The FAO is attempting to raise awareness and understanding of early warning tools and systems in food safety to support their wider use.

Early warning systems play a role in reducing the potential risks from various hazards, said the UN Food and Agriculture Organization (FAO) in a recent report.

The capability to identify emerging food safety risks and to provide timely warnings to allow for mitigation measures to be taken is useful for national and international authorities dealing with food safety.

There has been a shift from reactive to proactive systems for issues that may require targeted monitoring, surveillance, research, and regulation. Modern digital warning tools are fed by numerous, real-time, and diverse data and use artificial intelligence (AI) and machine learning techniques.

Example tools and issues to overcome

The report covers Big Data, AI applications, biosensors, the Internet of Things (IoT), Blockchain technologies, and machine learning. Gaps and barriers to the uptake of such tools and technical and socioeconomic challenges are also addressed.

The document was developed by FAO and Wageningen Food Safety Research (WFSR). Work included a literature review, an online survey with 83 responses from 59 countries and virtual workshops.

Issues with AI were the long training time, plus ethical and policy challenges. For Big Data, there was insufficient data quality and quantity in food safety and limited data from the private sector. Blockchain has a high implementation cost, while crowdsourcing could lead to poor data quality caused by inaccurate information. For remote sensing, there are user difficulties in understanding the collected data, and there can be a lot of irrelevant data with text mining.

Findings from the online survey and workshops found other barriers for low and middle-income countries were the absence of financial, human, and material resources. Challenges included insufficient monitoring of foodborne hazards and a lack of technologies and databases to traceback pathogens. Participants mentioned a lack of coordination between agencies and limited financial support.

From a technical perspective, there is a need for infrastructure and facilities for data collection, storage, and processing. Reliable internet access and wireless connectivity in LMICs is often a problem. Also, in most cases, an extensive computational infrastructure capable of processing large volumes of diverse datasets is necessary.

WHO workshop

Meanwhile, outcomes from an event for some Asian nations on the rapid exchange of information through the International Food Safety Authorities Network (INFOSAN) have been published.

WHO, FAO and INFOSAN organized the workshop for Central Asian countries in Kazakhstan in May 2023.  Central Asian countries‎ have experienced significant economic shifts in the past two decades, leading to reduced dependence on domestic agriculture and increased reliance on food imports.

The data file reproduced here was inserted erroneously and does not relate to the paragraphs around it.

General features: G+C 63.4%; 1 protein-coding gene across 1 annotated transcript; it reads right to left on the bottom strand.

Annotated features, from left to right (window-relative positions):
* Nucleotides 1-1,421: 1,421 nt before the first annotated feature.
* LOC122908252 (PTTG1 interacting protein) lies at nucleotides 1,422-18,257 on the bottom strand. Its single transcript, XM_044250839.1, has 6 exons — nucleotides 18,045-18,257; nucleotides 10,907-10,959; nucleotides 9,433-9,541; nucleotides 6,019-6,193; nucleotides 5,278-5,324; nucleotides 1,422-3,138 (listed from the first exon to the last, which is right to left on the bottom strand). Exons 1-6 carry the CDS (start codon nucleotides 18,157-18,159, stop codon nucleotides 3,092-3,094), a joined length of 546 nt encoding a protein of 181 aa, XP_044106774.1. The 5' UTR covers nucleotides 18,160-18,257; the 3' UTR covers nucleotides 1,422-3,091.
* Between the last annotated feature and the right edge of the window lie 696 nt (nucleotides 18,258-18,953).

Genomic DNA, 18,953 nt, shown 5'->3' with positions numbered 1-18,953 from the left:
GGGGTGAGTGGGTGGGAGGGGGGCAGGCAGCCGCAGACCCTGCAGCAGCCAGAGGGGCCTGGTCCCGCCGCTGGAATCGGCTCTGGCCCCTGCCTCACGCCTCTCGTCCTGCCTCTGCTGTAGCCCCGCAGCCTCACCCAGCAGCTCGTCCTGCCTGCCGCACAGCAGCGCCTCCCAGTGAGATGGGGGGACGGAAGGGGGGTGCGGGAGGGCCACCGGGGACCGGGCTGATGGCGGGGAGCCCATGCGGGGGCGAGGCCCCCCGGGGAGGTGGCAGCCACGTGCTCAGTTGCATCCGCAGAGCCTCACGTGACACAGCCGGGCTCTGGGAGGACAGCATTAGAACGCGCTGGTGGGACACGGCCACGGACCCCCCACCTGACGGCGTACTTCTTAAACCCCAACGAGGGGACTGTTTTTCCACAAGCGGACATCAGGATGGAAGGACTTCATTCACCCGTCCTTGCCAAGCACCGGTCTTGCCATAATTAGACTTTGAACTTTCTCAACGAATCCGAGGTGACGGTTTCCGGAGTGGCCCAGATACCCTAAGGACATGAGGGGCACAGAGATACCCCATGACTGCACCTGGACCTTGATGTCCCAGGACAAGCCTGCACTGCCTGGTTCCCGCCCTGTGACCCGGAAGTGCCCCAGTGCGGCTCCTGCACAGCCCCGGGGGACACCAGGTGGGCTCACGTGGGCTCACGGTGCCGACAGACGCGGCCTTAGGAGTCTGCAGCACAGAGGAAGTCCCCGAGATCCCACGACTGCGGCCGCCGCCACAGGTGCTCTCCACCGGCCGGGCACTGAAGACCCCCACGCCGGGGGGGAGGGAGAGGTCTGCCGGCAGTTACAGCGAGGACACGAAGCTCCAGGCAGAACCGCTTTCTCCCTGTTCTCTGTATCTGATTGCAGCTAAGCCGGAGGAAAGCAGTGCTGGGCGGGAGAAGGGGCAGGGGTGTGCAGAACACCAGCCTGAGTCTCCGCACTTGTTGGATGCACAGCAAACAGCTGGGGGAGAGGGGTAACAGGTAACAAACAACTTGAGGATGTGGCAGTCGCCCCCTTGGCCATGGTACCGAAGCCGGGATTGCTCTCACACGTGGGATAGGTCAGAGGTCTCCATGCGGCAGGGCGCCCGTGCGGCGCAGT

Past evaluations have highlighted the need to strengthen the region’s incident and emergency response systems, including risk communication and participation in INFOSAN.

Participants said barriers to information sharing during food safety emergencies were the absence of a coordinating agency and mutually recognized standard operating procedures, a reluctance to share information, confidentiality concerns, the lack of specialist training, language barriers, poor internet connectivity, and cultural differences.

Speakers gave perspectives from Kazakhstan, Kyrgyzstan, Tajikistan, Turkmenistan, and Uzbekistan.

In Kazakhstan, efforts are underway to improve the risk management system, introduce early warning and response programs, upgrade the laboratory service, and train and certify staff.

Kyrgyzstan does not currently have specific regulations for responding to food safety emergencies. The country has piloted an automated system for epidemiological surveillance. One example of incident response covered food poisoning traced to contaminated sushi. Salmonella Enteritidis was detected in raw salmon, which caused illness in more than 350 people. Prompt action was taken domestically, but neighboring countries were not informed.

Foodborne diseases are a recurring issue in Tajikistan, primarily due to a lack of awareness by consumers about the precautions to take when consuming food. There is a need to enhance the surveillance system in the country, monitor public catering networks, and improve compliance with sanitary standards throughout the supply chain.

Turkmenistan has a monitoring and surveillance system to ensure food safety. Data related to foodborne illnesses, outbreaks, and other incidents are collected and analyzed using a standardized reporting form. In Uzbekistan, instructions around food poisoning incidents have been revised to align with the requirements of the International Health Regulations, while hygiene standards have also been reviewed and updated. Laws are in place to regulate labs involved in food safety.

(To sign up for a free subscription to Food Safety News, click here)